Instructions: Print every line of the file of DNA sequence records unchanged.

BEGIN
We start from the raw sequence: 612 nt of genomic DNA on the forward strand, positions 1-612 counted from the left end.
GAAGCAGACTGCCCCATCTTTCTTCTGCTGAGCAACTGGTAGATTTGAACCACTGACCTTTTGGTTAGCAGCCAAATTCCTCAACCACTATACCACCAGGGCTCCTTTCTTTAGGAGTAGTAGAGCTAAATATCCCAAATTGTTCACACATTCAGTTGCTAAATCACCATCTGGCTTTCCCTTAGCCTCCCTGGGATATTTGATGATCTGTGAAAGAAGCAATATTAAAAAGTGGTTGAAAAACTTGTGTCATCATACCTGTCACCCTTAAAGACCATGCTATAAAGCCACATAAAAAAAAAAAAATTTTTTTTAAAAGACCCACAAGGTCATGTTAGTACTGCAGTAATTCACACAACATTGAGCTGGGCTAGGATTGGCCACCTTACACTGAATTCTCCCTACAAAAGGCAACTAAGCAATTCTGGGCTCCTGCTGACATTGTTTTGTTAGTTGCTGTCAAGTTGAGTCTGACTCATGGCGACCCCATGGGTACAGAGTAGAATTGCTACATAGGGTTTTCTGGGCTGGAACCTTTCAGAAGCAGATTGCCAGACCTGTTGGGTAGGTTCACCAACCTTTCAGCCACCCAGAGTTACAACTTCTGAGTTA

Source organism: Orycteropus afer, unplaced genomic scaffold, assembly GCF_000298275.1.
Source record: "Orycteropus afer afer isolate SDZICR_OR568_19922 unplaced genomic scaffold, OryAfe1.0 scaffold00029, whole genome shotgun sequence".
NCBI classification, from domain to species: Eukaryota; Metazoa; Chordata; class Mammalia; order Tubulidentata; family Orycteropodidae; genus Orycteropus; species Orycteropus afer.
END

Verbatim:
We start from the raw sequence: 612 nt of genomic DNA on the forward strand, positions 1-612 counted from the left end.
GAAGCAGACTGCCCCATCTTTCTTCTGCTGAGCAACTGGTAGATTTGAACCACTGACCTTTTGGTTAGCAGCCAAATTCCTCAACCACTATACCACCAGGGCTCCTTTCTTTAGGAGTAGTAGAGCTAAATATCCCAAATTGTTCACACATTCAGTTGCTAAATCACCATCTGGCTTTCCCTTAGCCTCCCTGGGATATTTGATGATCTGTGAAAGAAGCAATATTAAAAAGTGGTTGAAAAACTTGTGTCATCATACCTGTCACCCTTAAAGACCATGCTATAAAGCCACATAAAAAAAAAAAAATTTTTTTTAAAAGACCCACAAGGTCATGTTAGTACTGCAGTAATTCACACAACATTGAGCTGGGCTAGGATTGGCCACCTTACACTGAATTCTCCCTACAAAAGGCAACTAAGCAATTCTGGGCTCCTGCTGACATTGTTTTGTTAGTTGCTGTCAAGTTGAGTCTGACTCATGGCGACCCCATGGGTACAGAGTAGAATTGCTACATAGGGTTTTCTGGGCTGGAACCTTTCAGAAGCAGATTGCCAGACCTGTTGGGTAGGTTCACCAACCTTTCAGCCACCCAGAGTTACAACTTCTGAGTTA

Source organism: Orycteropus afer, unplaced genomic scaffold, assembly GCF_000298275.1.
Source record: "Orycteropus afer afer isolate SDZICR_OR568_19922 unplaced genomic scaffold, OryAfe1.0 scaffold00029, whole genome shotgun sequence".
NCBI classification, from domain to species: Eukaryota; Metazoa; Chordata; class Mammalia; order Tubulidentata; family Orycteropodidae; genus Orycteropus; species Orycteropus afer.